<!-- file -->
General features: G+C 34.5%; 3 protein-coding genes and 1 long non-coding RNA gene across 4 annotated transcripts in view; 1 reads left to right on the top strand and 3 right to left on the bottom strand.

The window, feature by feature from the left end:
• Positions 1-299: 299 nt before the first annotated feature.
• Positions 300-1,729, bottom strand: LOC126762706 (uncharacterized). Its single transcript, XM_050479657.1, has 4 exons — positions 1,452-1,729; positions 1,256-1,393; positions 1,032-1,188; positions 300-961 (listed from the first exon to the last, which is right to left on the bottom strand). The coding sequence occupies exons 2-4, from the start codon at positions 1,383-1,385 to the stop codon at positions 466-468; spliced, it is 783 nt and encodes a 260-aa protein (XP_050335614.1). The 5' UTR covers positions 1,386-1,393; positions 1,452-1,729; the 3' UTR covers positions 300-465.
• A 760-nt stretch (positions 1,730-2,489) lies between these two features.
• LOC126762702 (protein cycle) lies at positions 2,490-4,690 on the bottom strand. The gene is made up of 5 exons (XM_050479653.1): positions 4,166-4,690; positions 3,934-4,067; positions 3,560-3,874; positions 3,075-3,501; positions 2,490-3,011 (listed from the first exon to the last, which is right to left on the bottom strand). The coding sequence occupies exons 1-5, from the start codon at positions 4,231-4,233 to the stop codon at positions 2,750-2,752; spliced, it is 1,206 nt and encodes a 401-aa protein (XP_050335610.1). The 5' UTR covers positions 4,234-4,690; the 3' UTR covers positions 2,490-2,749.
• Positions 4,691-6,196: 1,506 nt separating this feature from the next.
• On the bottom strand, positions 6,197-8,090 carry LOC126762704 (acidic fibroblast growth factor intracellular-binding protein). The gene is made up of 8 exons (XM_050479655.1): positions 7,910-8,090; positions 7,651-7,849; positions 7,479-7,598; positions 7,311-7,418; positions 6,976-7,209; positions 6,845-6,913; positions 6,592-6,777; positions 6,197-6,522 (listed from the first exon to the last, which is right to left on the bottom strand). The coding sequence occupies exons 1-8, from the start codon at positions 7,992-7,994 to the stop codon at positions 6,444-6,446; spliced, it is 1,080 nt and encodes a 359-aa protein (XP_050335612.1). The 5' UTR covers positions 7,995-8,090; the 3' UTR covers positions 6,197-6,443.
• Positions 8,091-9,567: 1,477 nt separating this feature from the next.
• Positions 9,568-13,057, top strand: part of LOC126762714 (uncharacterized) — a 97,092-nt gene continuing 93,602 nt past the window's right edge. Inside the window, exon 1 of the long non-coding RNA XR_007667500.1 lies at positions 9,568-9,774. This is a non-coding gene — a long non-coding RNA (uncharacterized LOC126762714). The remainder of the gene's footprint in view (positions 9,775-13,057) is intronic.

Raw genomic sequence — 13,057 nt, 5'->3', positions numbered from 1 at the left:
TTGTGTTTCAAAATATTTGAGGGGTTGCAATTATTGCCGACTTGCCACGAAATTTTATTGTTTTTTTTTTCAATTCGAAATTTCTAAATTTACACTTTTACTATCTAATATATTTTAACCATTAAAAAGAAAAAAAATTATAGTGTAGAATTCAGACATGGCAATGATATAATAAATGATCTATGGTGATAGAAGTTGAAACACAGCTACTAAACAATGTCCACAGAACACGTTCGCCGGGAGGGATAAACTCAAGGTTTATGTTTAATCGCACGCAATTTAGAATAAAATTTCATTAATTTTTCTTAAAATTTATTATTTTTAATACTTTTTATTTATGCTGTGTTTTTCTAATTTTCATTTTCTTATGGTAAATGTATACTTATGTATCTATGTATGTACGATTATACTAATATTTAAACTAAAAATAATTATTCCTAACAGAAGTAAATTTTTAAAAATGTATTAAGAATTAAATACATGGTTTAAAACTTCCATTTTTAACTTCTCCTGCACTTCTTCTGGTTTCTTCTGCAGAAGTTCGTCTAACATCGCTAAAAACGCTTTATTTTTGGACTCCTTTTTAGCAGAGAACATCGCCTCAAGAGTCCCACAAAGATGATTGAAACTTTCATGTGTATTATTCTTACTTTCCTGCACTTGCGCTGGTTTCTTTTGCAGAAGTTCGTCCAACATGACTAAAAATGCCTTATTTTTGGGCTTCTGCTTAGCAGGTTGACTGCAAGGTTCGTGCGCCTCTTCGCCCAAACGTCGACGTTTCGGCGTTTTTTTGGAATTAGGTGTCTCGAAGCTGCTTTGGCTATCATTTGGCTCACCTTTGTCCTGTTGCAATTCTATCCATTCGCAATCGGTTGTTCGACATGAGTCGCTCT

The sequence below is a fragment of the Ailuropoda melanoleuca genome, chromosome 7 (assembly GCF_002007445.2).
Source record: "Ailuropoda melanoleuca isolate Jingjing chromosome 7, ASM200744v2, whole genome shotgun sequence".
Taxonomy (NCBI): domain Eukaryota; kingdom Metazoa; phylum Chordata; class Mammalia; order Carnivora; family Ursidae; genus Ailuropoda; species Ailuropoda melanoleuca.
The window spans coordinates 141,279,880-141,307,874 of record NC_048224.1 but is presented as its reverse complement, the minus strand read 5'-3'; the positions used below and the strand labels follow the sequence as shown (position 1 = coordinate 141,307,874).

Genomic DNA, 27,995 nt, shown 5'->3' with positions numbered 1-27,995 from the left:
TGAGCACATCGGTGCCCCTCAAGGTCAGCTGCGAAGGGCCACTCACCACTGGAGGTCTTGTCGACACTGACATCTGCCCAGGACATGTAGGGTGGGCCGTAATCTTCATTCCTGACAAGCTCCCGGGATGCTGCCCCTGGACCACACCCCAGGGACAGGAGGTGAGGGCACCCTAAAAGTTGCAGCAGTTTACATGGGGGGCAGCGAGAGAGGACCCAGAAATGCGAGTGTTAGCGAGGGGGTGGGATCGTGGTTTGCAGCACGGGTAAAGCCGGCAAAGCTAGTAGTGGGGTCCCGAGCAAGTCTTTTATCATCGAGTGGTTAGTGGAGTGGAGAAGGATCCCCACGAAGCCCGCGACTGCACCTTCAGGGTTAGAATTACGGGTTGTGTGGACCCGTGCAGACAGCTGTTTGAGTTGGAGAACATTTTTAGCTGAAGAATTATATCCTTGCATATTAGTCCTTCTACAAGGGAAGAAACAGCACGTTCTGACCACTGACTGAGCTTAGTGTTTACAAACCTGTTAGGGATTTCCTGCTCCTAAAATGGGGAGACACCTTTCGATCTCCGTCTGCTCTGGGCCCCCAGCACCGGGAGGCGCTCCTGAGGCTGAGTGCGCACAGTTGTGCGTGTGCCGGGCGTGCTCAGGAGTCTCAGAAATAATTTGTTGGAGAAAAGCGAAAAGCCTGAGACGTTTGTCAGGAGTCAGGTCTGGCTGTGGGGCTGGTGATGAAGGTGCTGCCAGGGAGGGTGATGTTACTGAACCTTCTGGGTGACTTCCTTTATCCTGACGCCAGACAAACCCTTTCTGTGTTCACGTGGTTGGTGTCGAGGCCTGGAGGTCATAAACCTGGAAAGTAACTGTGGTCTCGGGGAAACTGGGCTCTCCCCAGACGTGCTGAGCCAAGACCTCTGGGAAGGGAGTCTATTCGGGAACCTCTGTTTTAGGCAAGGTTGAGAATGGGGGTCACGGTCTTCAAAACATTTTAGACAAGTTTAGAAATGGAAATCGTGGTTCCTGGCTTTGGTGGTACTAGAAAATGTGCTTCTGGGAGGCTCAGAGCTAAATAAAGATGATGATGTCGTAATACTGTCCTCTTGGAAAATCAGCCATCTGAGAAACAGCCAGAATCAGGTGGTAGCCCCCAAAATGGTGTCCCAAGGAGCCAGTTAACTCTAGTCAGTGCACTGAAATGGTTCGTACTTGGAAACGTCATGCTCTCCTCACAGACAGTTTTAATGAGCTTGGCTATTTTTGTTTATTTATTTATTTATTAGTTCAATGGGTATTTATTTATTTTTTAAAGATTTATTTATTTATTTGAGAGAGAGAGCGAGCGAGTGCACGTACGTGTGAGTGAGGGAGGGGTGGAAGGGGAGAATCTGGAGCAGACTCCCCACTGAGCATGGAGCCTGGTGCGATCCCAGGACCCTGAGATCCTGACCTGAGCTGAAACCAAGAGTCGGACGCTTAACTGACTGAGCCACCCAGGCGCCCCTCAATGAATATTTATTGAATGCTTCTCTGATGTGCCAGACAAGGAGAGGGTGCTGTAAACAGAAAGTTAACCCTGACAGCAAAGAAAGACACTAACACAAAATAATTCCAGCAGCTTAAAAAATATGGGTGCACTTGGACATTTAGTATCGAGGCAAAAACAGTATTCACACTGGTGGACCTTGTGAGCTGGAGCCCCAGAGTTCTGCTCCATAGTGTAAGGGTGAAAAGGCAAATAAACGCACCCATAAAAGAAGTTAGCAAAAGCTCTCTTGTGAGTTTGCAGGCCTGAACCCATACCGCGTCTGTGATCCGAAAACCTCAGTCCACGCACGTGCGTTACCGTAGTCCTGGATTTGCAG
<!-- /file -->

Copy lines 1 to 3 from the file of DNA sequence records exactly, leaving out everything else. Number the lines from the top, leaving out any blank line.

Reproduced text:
General features: G+C 34.5%; 3 protein-coding genes and 1 long non-coding RNA gene across 4 annotated transcripts in view; 1 reads left to right on the top strand and 3 right to left on the bottom strand.

The window, feature by feature from the left end:
• Positions 1-299: 299 nt before the first annotated feature.